New RPi Zero W - with Wifi and Bluetooth

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RogerClark
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Re: New RPi Zero W - with Wifi and Bluetooth

Postby RogerClark » Wed Mar 01, 2017 8:12 pm

I have only used my RPi(s) as small linux boxes rather than for the sort if thing I would use a MCU for.

I have the original RPi Zero, but you have to connect it to a USB hub and use external Wifi etc, and it also needs an adaptor to plug into a HDMI monitor.

I dont see the RPi Zero replacing the Arduino MCU for small projects, e.g. over the years I have use Arduinos to fix my automatic garage door opener, build a new charge controller for my electric drill, build a new thermocouple interface to my (useless / cheap / chinese) reflow oven, build multiple Open Power Meter systems, build systems to control those 433mhz mains socket switches etc etc etc

IMHO using a MCU is a better solution for many things, and something like a RPi only if you need a lot of processing power or a lot of RAM , or both etc.

And over time things seem to be converging, with the MCUs getting faster and more Flash and RAM and the Linux boards getting cheaper and gaining GPIO capabilities

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leavesw
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Re: New RPi Zero W - with Wifi and Bluetooth

Postby leavesw » Wed Mar 01, 2017 8:32 pm

RogerClark wrote:I have only used my RPi(s) as small linux boxes rather than for the sort if thing I would use a MCU for.

I have the original RPi Zero, but you have to connect it to a USB hub and use external Wifi etc, and it also needs an adaptor to plug into a HDMI monitor.

I dont see the RPi Zero replacing the Arduino MCU for small projects, e.g. over the years I have use Arduinos to fix my automatic garage door opener, build a new charge controller for my electric drill, build a new thermocouple interface to my (useless / cheap / chinese) reflow oven, build multiple Open Power Meter systems, build systems to control those 433mhz mains socket switches etc etc etc

IMHO using a MCU is a better solution for many things, and something like a RPi only if you need a lot of processing power or a lot of RAM , or both etc.

And over time things seem to be converging, with the MCUs getting faster and more Flash and RAM and the Linux boards getting cheaper and gaining GPIO capabilities


I have to say I cannot agree with you more.

The other thing RPi does not provide is ADCs while most MCU has that. Moreover, you cannot really use it for low-power applications :)
You need at least 1A rating power source to make sure that SD card gets enough power so that the filesystem will not be destroyed by IO errors (which happened on Rpi3 a lot if you only use your USB port).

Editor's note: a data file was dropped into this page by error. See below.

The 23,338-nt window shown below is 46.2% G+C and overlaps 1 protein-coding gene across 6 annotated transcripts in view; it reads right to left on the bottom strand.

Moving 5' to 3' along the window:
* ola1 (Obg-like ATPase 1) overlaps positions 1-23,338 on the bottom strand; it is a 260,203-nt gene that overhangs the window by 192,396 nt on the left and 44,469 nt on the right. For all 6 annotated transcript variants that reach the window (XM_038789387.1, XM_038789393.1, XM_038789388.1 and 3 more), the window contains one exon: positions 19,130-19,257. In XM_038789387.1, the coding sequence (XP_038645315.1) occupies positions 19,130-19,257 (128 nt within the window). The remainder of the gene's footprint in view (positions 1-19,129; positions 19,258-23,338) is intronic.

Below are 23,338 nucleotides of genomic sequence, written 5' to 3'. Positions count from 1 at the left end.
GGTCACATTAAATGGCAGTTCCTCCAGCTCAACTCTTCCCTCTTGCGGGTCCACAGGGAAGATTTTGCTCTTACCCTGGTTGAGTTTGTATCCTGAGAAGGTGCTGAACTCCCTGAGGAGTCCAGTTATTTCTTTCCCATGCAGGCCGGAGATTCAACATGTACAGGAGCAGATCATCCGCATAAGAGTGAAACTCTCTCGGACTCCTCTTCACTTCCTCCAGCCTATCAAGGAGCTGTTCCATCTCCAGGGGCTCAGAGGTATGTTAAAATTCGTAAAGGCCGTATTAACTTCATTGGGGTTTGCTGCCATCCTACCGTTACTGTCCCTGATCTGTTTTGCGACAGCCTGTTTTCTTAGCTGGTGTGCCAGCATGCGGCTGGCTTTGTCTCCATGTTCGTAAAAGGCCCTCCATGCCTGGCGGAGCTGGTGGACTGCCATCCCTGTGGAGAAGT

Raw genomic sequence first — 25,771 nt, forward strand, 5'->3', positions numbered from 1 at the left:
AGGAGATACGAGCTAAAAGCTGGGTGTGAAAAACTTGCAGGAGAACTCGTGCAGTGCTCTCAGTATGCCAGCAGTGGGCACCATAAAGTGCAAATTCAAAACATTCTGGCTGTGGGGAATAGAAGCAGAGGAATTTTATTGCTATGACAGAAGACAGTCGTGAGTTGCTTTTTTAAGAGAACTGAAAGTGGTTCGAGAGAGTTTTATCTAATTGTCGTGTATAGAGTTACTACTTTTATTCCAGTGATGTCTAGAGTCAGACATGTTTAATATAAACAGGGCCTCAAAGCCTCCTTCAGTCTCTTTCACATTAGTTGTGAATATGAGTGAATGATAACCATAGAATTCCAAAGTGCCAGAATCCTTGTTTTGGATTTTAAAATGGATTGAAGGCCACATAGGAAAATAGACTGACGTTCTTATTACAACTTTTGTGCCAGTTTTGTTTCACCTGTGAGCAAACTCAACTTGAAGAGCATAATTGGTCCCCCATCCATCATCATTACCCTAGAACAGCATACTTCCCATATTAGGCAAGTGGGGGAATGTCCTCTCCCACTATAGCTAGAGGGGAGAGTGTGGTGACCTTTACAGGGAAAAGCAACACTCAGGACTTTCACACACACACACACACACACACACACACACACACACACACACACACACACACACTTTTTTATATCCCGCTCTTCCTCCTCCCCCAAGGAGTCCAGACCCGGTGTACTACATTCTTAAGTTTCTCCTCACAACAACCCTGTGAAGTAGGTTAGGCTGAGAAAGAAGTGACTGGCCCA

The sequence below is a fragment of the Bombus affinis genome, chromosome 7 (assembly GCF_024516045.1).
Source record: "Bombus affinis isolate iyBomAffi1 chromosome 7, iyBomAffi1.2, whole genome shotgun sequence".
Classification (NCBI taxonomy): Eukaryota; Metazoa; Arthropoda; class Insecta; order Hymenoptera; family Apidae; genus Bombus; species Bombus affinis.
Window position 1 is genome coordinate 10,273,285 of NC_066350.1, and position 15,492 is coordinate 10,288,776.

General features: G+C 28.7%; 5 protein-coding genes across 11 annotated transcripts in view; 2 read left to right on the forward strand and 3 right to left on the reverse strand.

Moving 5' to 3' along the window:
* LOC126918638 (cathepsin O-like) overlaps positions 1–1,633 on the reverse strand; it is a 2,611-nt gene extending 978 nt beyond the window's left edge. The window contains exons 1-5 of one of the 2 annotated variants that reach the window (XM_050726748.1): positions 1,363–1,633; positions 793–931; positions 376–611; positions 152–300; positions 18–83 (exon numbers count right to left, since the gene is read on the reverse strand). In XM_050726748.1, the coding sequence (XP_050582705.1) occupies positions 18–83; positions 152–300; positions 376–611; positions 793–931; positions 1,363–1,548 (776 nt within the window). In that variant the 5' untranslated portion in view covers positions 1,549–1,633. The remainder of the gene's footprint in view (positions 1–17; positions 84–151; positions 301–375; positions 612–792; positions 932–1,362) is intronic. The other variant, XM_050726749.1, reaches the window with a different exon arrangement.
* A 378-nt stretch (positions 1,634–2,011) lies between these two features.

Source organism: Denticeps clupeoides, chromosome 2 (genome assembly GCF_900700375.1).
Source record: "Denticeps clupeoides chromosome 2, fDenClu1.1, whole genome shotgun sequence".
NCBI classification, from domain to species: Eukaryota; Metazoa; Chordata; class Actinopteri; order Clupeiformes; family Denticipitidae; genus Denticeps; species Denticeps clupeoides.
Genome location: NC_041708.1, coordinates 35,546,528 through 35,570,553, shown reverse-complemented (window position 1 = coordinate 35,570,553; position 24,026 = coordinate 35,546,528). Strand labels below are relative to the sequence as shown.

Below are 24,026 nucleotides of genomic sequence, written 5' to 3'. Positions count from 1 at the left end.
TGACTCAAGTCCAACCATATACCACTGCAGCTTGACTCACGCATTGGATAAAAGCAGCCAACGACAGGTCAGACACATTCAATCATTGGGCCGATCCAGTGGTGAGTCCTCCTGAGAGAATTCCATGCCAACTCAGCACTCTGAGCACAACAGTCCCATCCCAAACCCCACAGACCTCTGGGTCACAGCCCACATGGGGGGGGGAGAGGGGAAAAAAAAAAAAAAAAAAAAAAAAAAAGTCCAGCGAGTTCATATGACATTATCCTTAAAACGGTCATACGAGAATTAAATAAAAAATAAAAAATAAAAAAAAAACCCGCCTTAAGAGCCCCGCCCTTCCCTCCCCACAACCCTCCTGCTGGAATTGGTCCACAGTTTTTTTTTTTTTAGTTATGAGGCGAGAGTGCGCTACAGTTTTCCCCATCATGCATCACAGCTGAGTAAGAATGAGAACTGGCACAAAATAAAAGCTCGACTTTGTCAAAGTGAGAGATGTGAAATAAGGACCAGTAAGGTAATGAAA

I have worked on FPGAs before, and the lessons that I learned from that experience is that one really needs to chose a technology that fits the application - if it can be achieved by a MCU, you do not want to waste your time and energy with those fancy devices :)
Moreover, a MCU with Bluetooth stack might be much easier to use than Bluetooth stack and library in Linux, if that is the only thing you want to do :)

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RogerClark
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Re: New RPi Zero W - with Wifi and Bluetooth

Postby RogerClark » Wed Mar 01, 2017 8:49 pm

Mutual agreement here...

I find the Nordic nRF5 series of Bluetooth MCUs the best approach if you need BLE. They are amazingly low power, and now have a powerful 64Mhz cortex M4F processor, and have ADC PWM and even a separate sub section they call PPI which can handle simple sub tasks related GPIO.

BTW. We forgot to mention readback security being excellent on MCUs in general.

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leavesw
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Re: New RPi Zero W - with Wifi and Bluetooth

Postby leavesw » Wed Mar 01, 2017 9:29 pm

Yes - Nordic nRF5 are great BLE MCUs -
I tear up an estimote sticker months ago - they use Nordic nRF5 series as well with external accelerometers.
They claim 2-5 years of battery life with CR2477 coin batteries (1000mAh)

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Squonk42
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Re: New RPi Zero W - with Wifi and Bluetooth

Postby Squonk42 » Wed Mar 01, 2017 10:35 pm

Just consider the only language universally available on all computers and smartphone (Javascript) and the related number of potential developers with experience in it: you may call them script monkeys and not consider these Javascript developers as "real" programmers, but nowadays they outnumber by orders of magnitude the number of core C developers.